A Response to Will Wilkinson

A Response to Will Wilkinson

This past summer, in a post, Libertarianism on the Rise?, I wondered–in between deconstructing third-rate pundit critiques of libertarianism–when the media and pundit class would finally get around to attacking the actual soft underbelly of the libertarian movement: the incoherence concerning political legitimacy.

Perhaps this Michael Lind Salon piece can be considered a first shot across the bow. Lind is a third-rate huckster. But eventually, someone competent and without an obvious ax to grind, is going to take a skilled scalpel to carve the sucker up–and it’s going to get ugly.

This Will Wilkinson piece shows that is already getting ugly. Wilkinson writes:

THIS column of Michael Lind content reminds me that ideologues enjoy nothing so much as shamelessly misrepresenting the content and history of other, opposed ideologies.

Mr Lind wants to show, among other things, that libertarians are enemies of democracy. There are in fact a non-trivial number of outspoken libertarian critics of democracy, some of whom Mr Lind names and criticises toward the end of his article. If he would have stuck to libertarians who actually are enemies of democracy(emphasis mine), he might have had an interesting article. Alas, Mr Lind apparently was not content to settle for anything less than a sweeping condemnation of the entire libertarian tradition…

Wilkinson accuses Lind of misrepresenting the libertarian tradition–which is true. But, of course, Wilkinson misrepresents it as well with his insistence that radicalism is some sort of modern deviation, a curiosity that Wilkinson encourages Lind to explore and sink his knives into. Writes Wilkinson:

Now, Mr Lind is not wrong to hassle Patri Friedman, Milton Friedman’s seasteading grandson, for his beef against democracy. I’ve done the same in the past. Contemporary libertarian hostility to democracy is an interesting question well worth taking up. But when it comes to the classical liberalism of Mises and Hayek, Mr Lind either doesn’t know what he’s talking about, or he’s willing to shamelessly misrepresent their views about democracy, to practically invert them, in order to grind his anti-libertarian ax.

Libertarianism, of course, originates from a radical critique of the legitimacy of political authority–a critique rooted in class analysis. The modern deviation is actually Will Wilkinson trying to pass off the “classical liberal tradition” as the libertarian tradition. They are not the same. Simply compare Benjamin Tucker’s analysis of monopoly to Mises’ version. One is libertarian, the other liberal. One remains prescient, the other has long ceased to be relevant.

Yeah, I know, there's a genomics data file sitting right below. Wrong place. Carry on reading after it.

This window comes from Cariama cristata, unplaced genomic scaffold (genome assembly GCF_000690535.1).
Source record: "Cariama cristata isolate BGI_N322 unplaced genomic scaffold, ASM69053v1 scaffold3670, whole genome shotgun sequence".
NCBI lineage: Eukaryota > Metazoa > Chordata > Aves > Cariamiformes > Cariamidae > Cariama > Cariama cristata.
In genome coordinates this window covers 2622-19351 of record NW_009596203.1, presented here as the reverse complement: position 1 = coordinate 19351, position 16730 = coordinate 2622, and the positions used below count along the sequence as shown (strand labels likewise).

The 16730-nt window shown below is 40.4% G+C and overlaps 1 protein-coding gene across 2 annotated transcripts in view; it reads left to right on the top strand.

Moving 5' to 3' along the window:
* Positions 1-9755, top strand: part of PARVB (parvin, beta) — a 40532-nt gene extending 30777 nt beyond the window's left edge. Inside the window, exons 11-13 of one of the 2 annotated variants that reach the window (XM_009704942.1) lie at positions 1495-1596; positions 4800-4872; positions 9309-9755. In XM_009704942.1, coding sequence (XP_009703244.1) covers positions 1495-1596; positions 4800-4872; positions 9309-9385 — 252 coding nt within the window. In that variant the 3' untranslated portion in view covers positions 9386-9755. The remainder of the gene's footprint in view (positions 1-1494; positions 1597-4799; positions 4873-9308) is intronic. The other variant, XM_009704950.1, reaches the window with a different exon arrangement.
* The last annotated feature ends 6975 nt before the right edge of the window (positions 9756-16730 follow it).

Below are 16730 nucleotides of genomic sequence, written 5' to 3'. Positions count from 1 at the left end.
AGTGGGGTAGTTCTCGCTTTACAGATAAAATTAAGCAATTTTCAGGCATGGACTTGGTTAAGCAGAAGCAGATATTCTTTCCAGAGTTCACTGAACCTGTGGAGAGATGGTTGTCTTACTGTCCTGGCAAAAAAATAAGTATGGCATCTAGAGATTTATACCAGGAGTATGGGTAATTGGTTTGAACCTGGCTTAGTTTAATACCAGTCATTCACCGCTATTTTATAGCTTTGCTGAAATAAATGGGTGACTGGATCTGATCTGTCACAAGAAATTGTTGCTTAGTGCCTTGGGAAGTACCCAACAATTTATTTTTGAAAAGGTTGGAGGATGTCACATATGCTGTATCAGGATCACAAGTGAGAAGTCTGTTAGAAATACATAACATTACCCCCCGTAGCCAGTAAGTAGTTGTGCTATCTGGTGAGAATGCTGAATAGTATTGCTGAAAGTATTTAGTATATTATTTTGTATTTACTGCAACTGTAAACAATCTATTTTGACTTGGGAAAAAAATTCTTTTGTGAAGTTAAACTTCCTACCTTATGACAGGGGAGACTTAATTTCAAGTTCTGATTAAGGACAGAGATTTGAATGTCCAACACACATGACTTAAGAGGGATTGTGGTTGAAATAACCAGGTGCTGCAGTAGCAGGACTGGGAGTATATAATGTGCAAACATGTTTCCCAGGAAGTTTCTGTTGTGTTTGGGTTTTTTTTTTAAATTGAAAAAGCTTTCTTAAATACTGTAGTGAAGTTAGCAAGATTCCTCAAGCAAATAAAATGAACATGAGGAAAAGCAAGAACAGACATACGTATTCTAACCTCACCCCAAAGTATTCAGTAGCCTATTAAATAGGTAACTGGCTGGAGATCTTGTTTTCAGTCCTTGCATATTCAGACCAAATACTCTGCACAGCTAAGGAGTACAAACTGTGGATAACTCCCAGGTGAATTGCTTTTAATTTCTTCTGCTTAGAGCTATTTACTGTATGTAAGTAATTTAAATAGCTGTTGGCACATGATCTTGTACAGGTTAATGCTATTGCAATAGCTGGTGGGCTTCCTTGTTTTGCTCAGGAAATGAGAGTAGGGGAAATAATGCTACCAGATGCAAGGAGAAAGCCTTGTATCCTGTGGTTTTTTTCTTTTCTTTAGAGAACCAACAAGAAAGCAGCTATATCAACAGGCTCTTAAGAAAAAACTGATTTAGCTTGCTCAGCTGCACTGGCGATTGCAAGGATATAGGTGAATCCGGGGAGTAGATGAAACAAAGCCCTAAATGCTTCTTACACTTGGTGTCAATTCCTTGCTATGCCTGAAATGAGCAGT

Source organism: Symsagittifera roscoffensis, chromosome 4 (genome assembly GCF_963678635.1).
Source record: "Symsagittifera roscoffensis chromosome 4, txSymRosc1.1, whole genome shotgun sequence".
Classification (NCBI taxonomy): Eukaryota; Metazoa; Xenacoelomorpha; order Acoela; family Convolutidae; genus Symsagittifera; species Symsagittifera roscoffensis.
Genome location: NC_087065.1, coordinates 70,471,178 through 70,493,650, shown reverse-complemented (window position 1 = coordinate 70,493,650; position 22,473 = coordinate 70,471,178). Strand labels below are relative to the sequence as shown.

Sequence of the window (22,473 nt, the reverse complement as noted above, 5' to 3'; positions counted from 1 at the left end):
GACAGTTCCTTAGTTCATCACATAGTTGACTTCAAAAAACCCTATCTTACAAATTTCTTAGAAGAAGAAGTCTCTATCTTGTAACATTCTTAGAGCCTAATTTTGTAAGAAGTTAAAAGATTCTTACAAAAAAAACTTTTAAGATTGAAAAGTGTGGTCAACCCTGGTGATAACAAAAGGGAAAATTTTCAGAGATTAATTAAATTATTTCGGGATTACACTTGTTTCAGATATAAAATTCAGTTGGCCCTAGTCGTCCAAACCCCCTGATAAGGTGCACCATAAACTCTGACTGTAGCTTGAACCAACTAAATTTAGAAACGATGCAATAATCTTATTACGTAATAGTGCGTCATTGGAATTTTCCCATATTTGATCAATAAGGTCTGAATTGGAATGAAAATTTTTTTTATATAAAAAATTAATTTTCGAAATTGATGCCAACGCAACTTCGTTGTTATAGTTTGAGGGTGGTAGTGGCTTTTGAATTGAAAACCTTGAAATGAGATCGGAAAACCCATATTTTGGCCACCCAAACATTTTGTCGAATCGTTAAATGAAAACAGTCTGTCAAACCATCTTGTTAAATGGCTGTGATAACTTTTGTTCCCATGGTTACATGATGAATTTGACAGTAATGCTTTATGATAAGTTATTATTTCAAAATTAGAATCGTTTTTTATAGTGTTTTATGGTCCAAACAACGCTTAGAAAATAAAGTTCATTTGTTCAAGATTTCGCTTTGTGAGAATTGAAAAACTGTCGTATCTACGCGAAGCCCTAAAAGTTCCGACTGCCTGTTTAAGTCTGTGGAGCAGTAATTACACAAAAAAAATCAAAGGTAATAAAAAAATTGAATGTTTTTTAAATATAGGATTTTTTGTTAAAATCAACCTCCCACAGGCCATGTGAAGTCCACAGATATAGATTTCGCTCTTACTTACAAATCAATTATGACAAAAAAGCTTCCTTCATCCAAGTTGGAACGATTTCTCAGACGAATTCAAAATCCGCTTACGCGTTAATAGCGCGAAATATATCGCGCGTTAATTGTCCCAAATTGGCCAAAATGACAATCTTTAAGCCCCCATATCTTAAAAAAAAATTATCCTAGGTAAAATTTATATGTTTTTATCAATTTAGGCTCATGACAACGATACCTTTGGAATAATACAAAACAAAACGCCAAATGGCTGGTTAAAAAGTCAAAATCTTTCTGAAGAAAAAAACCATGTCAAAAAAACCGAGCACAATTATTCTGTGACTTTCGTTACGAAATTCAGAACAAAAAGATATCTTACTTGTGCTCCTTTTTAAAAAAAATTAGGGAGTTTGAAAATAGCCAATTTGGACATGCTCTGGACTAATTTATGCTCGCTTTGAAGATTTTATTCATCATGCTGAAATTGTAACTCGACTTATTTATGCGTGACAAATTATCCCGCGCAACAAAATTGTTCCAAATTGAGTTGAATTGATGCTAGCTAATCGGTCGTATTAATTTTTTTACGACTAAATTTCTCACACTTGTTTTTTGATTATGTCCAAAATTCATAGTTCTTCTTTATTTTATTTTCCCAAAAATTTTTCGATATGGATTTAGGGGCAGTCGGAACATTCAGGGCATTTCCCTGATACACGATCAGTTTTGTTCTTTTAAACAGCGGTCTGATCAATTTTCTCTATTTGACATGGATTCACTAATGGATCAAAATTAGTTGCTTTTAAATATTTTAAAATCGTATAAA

The problem, which at this point in time should be obvious to anyone with a brain, is that democracy does not resolve the problem of monopoly. Indeed, if one can demonstrate the existence of a ruling class in a democracy, then the chief argument for democracy, namely accountability, simply vanishes, and the libertarian critique is undeniable: in particular, the problem of monopoly within a socio-political system that has no accountability becomes paramount.

The idea of the “ruling class” is not just the province of radical propaganda. It has a rational choice demonstration. For example, in this previous post, The Calculus of Dissent, I discuss the Public Choice demonstration of a ruling class. Namely, if we treat government as a market governed by rules that ostensibly require no unanimity, then we can treat “redistribution” as a von Neumann–Morgenstern cooperative n-player game: players join together to form coalitions, with the “solutions” being symmetric payoffs among the smallest effective coalitions.

This gives us an empirical test: economic rent transfers should be on the same order as the competitive outlays(lobbying outlays) for such economic rent. If they are not equal, then you either have: (i) highly inefficient government markets or (ii) a ruling class.

If the discrepancy is on the order of one order of magnitude difference, then perhaps a “inefficient market hypothesis” is plausible. If it’s two orders of magnitude or greater difference, then it can only be (ii), a ruling class.

There is no question that American democracy today is under the control of a ruling class. There isn’t much of a rational basis here for denial.

The paramount problem for Wilkinson, then, is this lack of accountability. How does one resolve the problem of the lack of democratic accountability that certainly extends to the largest military/intelligence complex expanse in the history of humankind?

There is no apparent resolution, other than writing something that comes dangerously close to sounding like “round up the dissidents” in the name of “democracy.”

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